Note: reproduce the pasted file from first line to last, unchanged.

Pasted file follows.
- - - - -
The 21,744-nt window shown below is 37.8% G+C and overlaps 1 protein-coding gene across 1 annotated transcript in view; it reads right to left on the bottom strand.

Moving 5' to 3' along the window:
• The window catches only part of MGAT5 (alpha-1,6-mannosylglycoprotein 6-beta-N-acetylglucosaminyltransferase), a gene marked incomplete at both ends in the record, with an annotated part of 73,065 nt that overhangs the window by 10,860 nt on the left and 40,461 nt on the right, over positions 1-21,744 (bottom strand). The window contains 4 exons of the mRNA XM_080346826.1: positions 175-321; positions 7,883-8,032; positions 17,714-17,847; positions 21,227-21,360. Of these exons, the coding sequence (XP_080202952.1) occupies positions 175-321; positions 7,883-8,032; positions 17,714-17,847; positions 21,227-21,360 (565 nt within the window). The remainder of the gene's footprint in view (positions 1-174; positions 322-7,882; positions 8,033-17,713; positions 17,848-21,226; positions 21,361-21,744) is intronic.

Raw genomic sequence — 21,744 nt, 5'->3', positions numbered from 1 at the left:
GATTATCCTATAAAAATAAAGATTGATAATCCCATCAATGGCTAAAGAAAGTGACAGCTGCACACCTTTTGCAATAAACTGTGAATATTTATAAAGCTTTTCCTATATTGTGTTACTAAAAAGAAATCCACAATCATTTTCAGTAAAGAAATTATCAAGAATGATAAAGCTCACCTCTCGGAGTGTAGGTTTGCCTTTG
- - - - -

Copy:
The 21,744-nt window shown below is 37.8% G+C and overlaps 1 protein-coding gene across 1 annotated transcript in view; it reads right to left on the bottom strand.

Moving 5' to 3' along the window:
• The window catches only part of MGAT5 (alpha-1,6-mannosylglycoprotein 6-beta-N-acetylglucosaminyltransferase), a gene marked incomplete at both ends in the record, with an annotated part of 73,065 nt that overhangs the window by 10,860 nt on the left and 40,461 nt on the right, over positions 1-21,744 (bottom strand). The window contains 4 exons of the mRNA XM_080346826.1: positions 175-321; positions 7,883-8,032; positions 17,714-17,847; positions 21,227-21,360. Of these exons, the coding sequence (XP_080202952.1) occupies positions 175-321; positions 7,883-8,032; positions 17,714-17,847; positions 21,227-21,360 (565 nt within the window). The remainder of the gene's footprint in view (positions 1-174; positions 322-7,882; positions 8,033-17,713; positions 17,848-21,226; positions 21,361-21,744) is intronic.

Raw genomic sequence — 21,744 nt, 5'->3', positions numbered from 1 at the left:
GATTATCCTATAAAAATAAAGATTGATAATCCCATCAATGGCTAAAGAAAGTGACAGCTGCACACCTTTTGCAATAAACTGTGAATATTTATAAAGCTTTTCCTATATTGTGTTACTAAAAAGAAATCCACAATCATTTTCAGTAAAGAAATTATCAAGAATGATAAAGCTCACCTCTCGGAGTGTAGGTTTGCCTTTG